The mask was annoying, he said; it made it hard to breathe, he said.

It felt like every week I would discover something new and unfortunate about him. One day I checked the mail and it sparked something in my mind. I realized that we hadn’t talked about how we were going to vote absentee in the upcoming presidential election. When I mentioned how concerned I was about receiving my ballot, he blurted out that he didn’t believe in voting. Honestly, I was shocked. I thought it was because he is registered to vote in another state, but he elaborated, telling me, “No, I don’t believe in voting. I don’t think it matters.” Before that conversation, he had never really expressed his political views. He was always pretty neutral when politics came up; I had no idea that was because he was essentially a closeted non-voter.

He told me he hadn’t voted in the 2016 presidential election because he didn’t feel strongly about one candidate or the other. He was able to recognize that President Donald Trump isn’t doing a good job, but it wasn’t enough for him to say, “I’m going to take action and vote him out.”

As summer transitioned into fall, we tried to enjoy each other’s company, but he kept revealing things I found hard to accept. We often have deep conversations while taking walks and one day when we were out for a stroll, I asked him if he would get a COVID-19 vaccine once it became available. I was careful and specific about what I meant. I told him I knew we wouldn’t be first in line to get the shot—healthcare workers and older people need to get it first—and we’ll likely have some concerns about safety, especially if Trump is still in office, and want to see how others fare before getting it ourselves. But I said, you’re going to get it eventually, right? That’s when I learned he didn’t believe in any vaccine because he claimed he never got sick and that he had a great immune system. (He failed to recognize that he was vaccinated by his parents as a child.) I got really upset and reminded him that the vaccine isn’t just about him, that he could have COVID-19 and not know it.

Then, I asked if he was planning to get a flu shot. He told me he was not only not planning to get one, but that he hadn’t had a flu shot in his whole adult life. I was surprised and appalled, but I was also starting to see a trend: If something didn’t impact him directly, he wouldn’t take it seriously or care.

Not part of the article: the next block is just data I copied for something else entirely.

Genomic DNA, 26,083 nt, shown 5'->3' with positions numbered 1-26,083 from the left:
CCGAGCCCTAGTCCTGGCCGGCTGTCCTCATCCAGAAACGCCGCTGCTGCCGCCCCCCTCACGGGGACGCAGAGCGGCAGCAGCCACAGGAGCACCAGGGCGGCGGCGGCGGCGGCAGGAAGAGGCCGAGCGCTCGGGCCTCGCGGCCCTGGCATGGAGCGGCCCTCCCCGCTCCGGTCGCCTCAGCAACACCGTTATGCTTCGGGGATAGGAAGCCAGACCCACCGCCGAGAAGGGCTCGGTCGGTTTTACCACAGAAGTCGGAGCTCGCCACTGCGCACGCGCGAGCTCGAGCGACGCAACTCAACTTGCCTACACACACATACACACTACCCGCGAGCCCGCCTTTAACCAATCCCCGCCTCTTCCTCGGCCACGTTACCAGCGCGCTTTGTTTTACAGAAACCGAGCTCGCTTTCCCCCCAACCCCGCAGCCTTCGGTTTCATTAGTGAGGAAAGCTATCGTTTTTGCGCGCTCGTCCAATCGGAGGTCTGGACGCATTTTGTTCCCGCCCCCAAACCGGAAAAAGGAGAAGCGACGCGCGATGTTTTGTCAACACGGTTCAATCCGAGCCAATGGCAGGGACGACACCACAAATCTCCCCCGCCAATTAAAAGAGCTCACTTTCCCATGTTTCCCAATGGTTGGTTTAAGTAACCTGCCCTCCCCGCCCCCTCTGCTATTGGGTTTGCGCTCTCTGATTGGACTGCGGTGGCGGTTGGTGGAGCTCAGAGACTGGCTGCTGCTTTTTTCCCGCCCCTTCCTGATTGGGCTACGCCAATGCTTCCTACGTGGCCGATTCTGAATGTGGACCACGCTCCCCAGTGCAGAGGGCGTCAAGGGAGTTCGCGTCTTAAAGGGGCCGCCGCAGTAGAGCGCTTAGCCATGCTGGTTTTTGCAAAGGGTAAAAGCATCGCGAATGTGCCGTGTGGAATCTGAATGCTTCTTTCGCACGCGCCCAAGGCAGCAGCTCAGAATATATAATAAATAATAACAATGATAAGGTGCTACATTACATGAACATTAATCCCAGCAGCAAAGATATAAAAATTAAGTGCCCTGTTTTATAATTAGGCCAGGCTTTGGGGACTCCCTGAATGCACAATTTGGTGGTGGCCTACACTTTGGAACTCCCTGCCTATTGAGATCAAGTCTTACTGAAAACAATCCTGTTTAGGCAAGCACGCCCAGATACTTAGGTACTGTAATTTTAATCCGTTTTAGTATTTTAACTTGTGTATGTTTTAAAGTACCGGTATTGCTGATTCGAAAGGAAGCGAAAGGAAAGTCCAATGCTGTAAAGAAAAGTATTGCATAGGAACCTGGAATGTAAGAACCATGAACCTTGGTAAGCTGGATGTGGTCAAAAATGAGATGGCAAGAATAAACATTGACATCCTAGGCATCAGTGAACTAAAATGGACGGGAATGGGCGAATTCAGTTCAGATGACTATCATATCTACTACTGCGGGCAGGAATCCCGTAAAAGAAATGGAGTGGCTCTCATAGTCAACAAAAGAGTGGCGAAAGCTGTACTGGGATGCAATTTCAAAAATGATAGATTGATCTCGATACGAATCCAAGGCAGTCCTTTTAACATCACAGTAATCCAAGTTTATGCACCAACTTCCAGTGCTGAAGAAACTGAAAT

I know now that there are bigger areas you need to be aligned on: health, politics, the way you see the world and the other humans living in it.

All of this made me think hard about our future. Did I really want to marry someone who didn’t care enough about me or others to wear a mask? Could I spend my life with someone who refused to exercise his right to vote? Did I really want to have a family with someone who wouldn’t get vaccinated? Worse, with someone who might not want me to get our kids vaccinated either?

Since I ended our relationship, I’ve been thinking a lot about what went wrong. Yes, the world was entirely different two years ago when we met, but I also realize now that while my ex checked off a lot of the superficial boxes, they weren’t the important ones. I know now that there are bigger areas you need to be aligned on: health, politics, the way you see the world and the other humans living in it.

Now that all of this is behind me, I’m easing back into online dating. Since the last time I was on the apps, I’ve noticed many have made a much-needed improvement; they now ask you to answer questions about how important things like politics and vaccines are to you. Maybe one day soon they will ask about your stance on wearing a mask, too.